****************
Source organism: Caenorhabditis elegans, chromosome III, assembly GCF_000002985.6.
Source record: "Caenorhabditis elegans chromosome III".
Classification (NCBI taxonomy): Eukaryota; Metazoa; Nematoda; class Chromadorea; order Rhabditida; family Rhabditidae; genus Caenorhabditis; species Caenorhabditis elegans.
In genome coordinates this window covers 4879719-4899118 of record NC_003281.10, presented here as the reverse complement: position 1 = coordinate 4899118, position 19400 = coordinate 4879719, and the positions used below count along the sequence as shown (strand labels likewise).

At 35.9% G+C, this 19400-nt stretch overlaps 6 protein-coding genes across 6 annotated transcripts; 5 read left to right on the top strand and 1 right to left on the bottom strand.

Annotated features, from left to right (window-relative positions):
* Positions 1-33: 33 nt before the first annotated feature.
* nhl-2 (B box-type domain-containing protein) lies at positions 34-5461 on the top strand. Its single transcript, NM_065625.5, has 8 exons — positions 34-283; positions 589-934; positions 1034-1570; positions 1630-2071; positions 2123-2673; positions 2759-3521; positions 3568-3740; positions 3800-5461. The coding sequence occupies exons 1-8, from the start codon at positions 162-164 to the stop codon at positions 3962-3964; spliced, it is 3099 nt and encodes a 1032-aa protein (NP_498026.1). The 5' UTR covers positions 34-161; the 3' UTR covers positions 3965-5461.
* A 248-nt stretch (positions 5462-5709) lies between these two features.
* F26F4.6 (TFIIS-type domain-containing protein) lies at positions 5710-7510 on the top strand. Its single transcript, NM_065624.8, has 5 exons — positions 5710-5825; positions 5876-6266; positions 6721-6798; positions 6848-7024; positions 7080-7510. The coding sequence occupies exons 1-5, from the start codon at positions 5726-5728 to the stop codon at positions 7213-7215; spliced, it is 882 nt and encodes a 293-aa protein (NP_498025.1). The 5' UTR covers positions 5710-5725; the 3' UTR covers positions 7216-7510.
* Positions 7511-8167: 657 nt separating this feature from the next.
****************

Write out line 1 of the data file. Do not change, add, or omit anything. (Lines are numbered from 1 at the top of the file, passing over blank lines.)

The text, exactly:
Source organism: Caenorhabditis elegans, chromosome III, assembly GCF_000002985.6.